STEVE CHIOTAKIS: The Swedish carmaker Saab says it doesn't have enough money to pay its employees. Production there has been halted for a few months already because it couldn't pay suppliers. And it seems like a deal with a couple of Chinese firms is a little too late.
Jay Nagley is managing director of the consultant firm Redspy Automotive and he's with us now from London. Hi Jay.
JAY NAGLEY: Hi.
CHIOTAKIS: So, if I wanted to buy a Saab, do I need to do it, like, very fast?
NAGLEY: Well, there will be plenty in stock from unsold Saabs in the fast, but make sure you get a great discount because there isn't a huge demand for a car company that's going bust.
CHIOTAKIS: Did Saab put too much reliance on Chinese firms trying to save it?
NAGLEY: Well, China is the pot of gold at the end of the rainbow. Every car company that's in trouble goes to China, thinking they can get a few hundred million to keep themselves going. Kind of, once they arrive in China and start doing the rounds, you think, "That's a bad sign."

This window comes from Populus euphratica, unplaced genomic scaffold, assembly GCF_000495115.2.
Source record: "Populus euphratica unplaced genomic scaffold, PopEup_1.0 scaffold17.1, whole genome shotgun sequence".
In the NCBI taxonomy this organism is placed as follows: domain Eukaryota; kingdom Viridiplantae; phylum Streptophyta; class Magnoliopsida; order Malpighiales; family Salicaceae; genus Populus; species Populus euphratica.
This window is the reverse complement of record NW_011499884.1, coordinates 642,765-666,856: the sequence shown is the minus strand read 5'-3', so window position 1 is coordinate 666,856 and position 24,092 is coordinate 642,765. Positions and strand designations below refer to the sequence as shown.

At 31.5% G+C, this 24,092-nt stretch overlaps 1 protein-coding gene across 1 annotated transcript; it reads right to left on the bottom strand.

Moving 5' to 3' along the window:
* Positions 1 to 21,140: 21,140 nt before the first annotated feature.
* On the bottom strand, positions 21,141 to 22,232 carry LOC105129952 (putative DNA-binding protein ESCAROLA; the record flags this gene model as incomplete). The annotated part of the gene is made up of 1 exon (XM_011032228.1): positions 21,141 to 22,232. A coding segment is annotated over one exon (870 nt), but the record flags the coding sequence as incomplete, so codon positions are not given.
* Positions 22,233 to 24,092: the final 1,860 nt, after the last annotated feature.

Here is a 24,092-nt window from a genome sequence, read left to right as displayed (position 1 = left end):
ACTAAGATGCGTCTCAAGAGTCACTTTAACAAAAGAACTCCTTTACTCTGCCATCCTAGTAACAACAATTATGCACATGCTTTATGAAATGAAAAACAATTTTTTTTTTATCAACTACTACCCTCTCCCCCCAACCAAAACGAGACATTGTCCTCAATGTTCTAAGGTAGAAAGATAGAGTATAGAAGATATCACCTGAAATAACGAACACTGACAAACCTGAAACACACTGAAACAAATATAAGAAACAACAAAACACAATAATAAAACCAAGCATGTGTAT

CHIOTAKIS: Saab used to advertize having been born from jet engines. I remember that. And the company of course famously had high standards of engineering. So why couldn't it make itself a success?
NAGLEY: In a sense it wasn't allowed to. When General Motors bought it, the bean counters in Detroit said, "Oh look at the money we could save if we used Opel platforms from the other parts of the GM empire and put Saab bodies on top." And people turned around and said, "Why would we pay premium prices for a mass-produced General Motors car with a different body when we can call a genuine premium car from Mercedes or BMW or Audi?"
CHIOTAKIS: So how much time do we have with Saab?
NAGLEY: I think we're talking weeks rather than anything longer. It's a big like a wounded animal, you keep looking at it and think, "Oh, it's still moving."
CHIOTAKIS: Wow. Jay Nagley, managing director of the consultant firm Redspy Automotive. Jay thanks.
NAGLEY: Thank you.